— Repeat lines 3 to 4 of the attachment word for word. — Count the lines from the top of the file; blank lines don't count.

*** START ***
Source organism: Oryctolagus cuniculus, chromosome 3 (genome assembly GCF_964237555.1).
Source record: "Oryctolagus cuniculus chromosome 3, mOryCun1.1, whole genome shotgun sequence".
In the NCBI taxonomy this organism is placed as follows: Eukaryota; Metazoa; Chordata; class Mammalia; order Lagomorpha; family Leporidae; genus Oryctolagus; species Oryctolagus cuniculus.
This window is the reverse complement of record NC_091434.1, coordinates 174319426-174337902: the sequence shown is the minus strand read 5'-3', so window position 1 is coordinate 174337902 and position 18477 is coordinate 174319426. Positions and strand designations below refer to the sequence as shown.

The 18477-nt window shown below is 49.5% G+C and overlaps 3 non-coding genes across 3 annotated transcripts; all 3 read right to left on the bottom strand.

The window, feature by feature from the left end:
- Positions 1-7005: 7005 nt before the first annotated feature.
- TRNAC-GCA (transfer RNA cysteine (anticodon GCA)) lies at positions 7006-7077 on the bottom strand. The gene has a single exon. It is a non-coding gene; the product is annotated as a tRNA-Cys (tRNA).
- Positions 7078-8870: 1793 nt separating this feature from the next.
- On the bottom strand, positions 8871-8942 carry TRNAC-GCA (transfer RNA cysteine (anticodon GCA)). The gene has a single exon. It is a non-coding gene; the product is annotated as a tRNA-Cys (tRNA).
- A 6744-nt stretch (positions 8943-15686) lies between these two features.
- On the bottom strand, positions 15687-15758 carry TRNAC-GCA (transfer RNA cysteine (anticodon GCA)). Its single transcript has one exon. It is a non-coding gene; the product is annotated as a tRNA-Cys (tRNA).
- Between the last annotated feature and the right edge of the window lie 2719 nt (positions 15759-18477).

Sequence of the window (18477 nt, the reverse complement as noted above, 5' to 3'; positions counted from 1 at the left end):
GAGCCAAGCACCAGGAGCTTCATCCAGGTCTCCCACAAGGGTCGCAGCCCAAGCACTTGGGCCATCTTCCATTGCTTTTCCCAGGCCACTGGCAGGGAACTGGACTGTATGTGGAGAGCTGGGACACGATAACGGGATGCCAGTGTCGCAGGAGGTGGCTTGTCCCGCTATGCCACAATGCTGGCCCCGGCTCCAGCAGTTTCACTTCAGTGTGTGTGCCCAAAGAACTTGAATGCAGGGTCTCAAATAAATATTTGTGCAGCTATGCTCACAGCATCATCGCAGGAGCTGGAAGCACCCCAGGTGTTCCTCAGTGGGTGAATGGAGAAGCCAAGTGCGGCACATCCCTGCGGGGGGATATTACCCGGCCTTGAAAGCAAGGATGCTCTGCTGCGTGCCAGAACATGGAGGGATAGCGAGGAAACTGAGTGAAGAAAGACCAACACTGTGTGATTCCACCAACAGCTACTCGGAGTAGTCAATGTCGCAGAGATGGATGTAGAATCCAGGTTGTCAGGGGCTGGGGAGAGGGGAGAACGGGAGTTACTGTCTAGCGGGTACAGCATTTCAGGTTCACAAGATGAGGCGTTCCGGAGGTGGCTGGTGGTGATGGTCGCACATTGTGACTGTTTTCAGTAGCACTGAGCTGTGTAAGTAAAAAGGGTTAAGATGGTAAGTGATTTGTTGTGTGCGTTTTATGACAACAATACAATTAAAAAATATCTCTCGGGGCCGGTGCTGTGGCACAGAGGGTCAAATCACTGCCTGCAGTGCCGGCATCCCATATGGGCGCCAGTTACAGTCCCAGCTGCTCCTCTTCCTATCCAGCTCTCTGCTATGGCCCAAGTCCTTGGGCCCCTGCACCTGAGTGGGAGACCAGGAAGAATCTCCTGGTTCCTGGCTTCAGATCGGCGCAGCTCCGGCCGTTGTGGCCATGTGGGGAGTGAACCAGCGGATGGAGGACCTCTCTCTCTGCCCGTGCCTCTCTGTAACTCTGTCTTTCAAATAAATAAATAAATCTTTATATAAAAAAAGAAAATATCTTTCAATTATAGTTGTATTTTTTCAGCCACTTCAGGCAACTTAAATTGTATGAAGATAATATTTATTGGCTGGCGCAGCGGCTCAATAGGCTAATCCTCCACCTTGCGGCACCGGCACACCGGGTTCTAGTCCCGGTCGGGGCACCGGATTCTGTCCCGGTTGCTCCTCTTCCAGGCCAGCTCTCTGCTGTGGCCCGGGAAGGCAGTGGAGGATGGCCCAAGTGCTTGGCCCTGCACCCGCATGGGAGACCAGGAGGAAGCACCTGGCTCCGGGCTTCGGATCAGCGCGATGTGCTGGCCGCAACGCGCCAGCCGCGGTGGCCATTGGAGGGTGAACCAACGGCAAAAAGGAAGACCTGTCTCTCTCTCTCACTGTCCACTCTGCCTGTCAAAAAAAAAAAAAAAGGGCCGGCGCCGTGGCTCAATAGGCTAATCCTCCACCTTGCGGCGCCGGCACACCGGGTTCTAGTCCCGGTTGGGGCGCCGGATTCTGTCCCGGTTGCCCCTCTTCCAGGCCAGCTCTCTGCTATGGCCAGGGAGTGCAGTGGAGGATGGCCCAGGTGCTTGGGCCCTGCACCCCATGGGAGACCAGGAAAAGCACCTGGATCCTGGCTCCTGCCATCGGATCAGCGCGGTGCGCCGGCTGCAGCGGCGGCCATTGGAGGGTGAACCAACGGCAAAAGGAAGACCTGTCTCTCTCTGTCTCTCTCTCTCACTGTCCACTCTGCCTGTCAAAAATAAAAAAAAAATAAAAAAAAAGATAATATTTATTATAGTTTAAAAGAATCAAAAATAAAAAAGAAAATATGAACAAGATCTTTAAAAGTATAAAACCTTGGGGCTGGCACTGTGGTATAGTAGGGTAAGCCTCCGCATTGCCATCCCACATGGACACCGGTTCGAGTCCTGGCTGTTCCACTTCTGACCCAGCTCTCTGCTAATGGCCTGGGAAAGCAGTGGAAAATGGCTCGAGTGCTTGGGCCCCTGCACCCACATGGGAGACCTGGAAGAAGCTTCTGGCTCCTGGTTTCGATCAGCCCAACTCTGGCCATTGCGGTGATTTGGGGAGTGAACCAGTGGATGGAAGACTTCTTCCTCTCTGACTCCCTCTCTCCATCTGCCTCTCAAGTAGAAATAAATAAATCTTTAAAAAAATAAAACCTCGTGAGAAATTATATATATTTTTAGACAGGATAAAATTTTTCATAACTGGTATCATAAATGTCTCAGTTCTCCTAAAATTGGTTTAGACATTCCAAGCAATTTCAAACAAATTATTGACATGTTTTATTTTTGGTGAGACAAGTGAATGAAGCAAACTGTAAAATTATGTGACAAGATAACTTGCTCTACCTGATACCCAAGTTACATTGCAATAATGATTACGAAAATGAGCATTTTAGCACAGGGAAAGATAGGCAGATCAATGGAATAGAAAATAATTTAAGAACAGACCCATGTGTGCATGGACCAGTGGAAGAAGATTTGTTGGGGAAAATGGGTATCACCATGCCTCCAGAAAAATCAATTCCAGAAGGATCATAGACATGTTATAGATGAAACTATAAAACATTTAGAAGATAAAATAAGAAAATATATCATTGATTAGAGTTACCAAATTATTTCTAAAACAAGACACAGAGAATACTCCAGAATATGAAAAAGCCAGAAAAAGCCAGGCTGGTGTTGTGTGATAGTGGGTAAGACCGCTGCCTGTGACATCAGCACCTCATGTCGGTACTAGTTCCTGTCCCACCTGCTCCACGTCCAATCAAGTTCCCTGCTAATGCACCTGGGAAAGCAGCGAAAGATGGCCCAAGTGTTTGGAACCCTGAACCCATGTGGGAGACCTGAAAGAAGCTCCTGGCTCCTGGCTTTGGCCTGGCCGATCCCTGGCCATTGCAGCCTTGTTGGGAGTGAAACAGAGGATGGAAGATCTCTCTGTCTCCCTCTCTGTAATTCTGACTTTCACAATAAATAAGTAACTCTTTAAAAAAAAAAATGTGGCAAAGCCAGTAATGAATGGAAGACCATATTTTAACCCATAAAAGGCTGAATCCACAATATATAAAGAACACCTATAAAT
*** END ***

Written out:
In the NCBI taxonomy this organism is placed as follows: Eukaryota; Metazoa; Chordata; class Mammalia; order Lagomorpha; family Leporidae; genus Oryctolagus; species Oryctolagus cuniculus.
This window is the reverse complement of record NC_091434.1, coordinates 174319426-174337902: the sequence shown is the minus strand read 5'-3', so window position 1 is coordinate 174337902 and position 18477 is coordinate 174319426. Positions and strand designations below refer to the sequence as shown.